A second spacewalk by astronaut Kate Rubins will not take place this weekend due to the delayed launch of a backup to the Russian segment of the International Space Station, NASA announced Thursday.
NASA’s six-man crew had planned to conduct the spacewalk from the outside of the International Space Station Saturday, but it was pushed back because of a debris alert from the first spacewalk after a piece of orbital debris damaged a spare Russian docking port. The repairs were not completed before launch of the replacement docking port.
The warning from the Russian space agency Roscosmos came Thursday as Roscosmos completed the actual work necessary to attach the upgraded docking port to the Russian segment of the space station to be used during the second spacewalk, NASA officials said.
“The safety alert means that the robotic arm will not be attached to the new docking port for this activity,” NASA officials said in a statement. “This will delay the start of the second spacewalk. The mission team will work with NASA Mission Control to confirm a target spacewalk date when flight operations return to normal.”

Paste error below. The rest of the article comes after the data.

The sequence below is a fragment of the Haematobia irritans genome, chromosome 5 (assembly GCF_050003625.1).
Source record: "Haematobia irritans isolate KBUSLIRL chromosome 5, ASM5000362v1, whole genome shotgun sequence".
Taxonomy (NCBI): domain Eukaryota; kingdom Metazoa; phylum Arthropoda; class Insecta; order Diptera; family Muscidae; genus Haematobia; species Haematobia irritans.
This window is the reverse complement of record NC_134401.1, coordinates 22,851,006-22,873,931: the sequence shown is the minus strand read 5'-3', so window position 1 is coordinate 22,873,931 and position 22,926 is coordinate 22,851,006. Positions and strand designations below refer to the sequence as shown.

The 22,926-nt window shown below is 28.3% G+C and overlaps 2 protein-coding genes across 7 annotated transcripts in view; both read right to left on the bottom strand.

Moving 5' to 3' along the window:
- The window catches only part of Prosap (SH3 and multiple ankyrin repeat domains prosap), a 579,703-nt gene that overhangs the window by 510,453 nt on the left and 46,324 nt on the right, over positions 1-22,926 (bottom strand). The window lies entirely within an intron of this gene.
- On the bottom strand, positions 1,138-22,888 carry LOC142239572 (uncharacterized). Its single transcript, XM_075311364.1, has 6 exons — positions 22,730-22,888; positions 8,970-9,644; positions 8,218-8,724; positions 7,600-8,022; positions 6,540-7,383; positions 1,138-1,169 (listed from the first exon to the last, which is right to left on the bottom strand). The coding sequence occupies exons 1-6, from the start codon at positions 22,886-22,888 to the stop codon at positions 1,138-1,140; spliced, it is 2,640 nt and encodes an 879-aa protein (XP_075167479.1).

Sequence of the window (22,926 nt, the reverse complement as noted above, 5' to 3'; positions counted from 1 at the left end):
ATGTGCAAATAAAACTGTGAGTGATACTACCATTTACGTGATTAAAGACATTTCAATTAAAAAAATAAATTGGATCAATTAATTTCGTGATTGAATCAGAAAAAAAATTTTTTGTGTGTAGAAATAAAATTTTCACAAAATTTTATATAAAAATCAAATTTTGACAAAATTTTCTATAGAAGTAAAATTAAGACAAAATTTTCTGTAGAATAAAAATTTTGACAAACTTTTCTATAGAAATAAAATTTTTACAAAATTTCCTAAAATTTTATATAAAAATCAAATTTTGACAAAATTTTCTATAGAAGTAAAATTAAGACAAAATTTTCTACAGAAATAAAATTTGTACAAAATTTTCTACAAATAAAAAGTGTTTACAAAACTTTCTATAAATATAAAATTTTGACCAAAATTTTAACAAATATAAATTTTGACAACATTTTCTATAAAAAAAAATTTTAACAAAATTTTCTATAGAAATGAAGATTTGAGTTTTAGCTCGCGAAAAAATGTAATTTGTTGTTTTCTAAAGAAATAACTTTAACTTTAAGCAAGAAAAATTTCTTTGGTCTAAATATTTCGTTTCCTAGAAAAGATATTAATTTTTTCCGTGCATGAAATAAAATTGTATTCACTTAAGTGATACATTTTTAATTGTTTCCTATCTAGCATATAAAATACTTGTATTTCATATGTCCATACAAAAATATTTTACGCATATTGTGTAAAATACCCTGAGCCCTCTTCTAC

In their first spacewalk Monday, Rubins, NASA’s Earth science research chief, and Canadian astronaut David Saint-Jacques, performed a robotics spacewalk to remove a piece of debris that broke through a cloth that was covering a segment of the Russian segment of the space station. NASA has maintained a few inches of shielding across the entire structure to protect against pieces of space debris reaching the space station.
This is the first time that a piece of debris has drifted into space and broken through the blanket this way, said NASA spokesman Josh Byerly, in a previous press conference with reporters.
The spacewalk repairs were not completed before launch of the replacement docking port. The second spacewalk could begin as early as Monday, and if work to install the new docking port and replace solar panels along the space station continues Friday, the spacewalk may be the sixth.